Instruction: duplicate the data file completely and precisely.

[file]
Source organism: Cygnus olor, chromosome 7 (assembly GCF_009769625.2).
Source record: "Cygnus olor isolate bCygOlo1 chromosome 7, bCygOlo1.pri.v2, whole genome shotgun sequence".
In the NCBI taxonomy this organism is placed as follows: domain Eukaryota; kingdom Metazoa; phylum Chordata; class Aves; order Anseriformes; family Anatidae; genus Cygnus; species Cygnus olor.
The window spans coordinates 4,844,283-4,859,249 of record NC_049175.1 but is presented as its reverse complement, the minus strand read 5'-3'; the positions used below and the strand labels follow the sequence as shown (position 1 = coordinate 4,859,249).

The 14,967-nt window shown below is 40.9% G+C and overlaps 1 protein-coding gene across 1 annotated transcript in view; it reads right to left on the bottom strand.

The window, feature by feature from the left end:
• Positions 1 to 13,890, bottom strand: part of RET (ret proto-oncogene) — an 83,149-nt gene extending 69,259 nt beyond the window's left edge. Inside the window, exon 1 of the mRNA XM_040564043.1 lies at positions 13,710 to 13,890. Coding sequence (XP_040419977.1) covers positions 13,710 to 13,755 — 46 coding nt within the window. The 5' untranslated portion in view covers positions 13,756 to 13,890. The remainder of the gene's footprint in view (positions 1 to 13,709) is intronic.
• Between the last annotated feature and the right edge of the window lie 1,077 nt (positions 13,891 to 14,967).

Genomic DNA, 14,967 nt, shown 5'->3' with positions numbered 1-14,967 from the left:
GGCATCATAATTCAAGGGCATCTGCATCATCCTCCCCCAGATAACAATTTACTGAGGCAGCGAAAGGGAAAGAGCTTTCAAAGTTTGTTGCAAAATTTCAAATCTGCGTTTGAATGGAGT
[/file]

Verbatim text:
Source organism: Cygnus olor, chromosome 7 (assembly GCF_009769625.2).
Source record: "Cygnus olor isolate bCygOlo1 chromosome 7, bCygOlo1.pri.v2, whole genome shotgun sequence".
In the NCBI taxonomy this organism is placed as follows: domain Eukaryota; kingdom Metazoa; phylum Chordata; class Aves; order Anseriformes; family Anatidae; genus Cygnus; species Cygnus olor.
The window spans coordinates 4,844,283-4,859,249 of record NC_049175.1 but is presented as its reverse complement, the minus strand read 5'-3'; the positions used below and the strand labels follow the sequence as shown (position 1 = coordinate 4,859,249).

The 14,967-nt window shown below is 40.9% G+C and overlaps 1 protein-coding gene across 1 annotated transcript in view; it reads right to left on the bottom strand.

The window, feature by feature from the left end:
• Positions 1 to 13,890, bottom strand: part of RET (ret proto-oncogene) — an 83,149-nt gene extending 69,259 nt beyond the window's left edge. Inside the window, exon 1 of the mRNA XM_040564043.1 lies at positions 13,710 to 13,890. Coding sequence (XP_040419977.1) covers positions 13,710 to 13,755 — 46 coding nt within the window. The 5' untranslated portion in view covers positions 13,756 to 13,890. The remainder of the gene's footprint in view (positions 1 to 13,709) is intronic.
• Between the last annotated feature and the right edge of the window lie 1,077 nt (positions 13,891 to 14,967).

Genomic DNA, 14,967 nt, shown 5'->3' with positions numbered 1-14,967 from the left:
GGCATCATAATTCAAGGGCATCTGCATCATCCTCCCCCAGATAACAATTTACTGAGGCAGCGAAAGGGAAAGAGCTTTCAAAGTTTGTTGCAAAATTTCAAATCTGCGTTTGAATGGAGT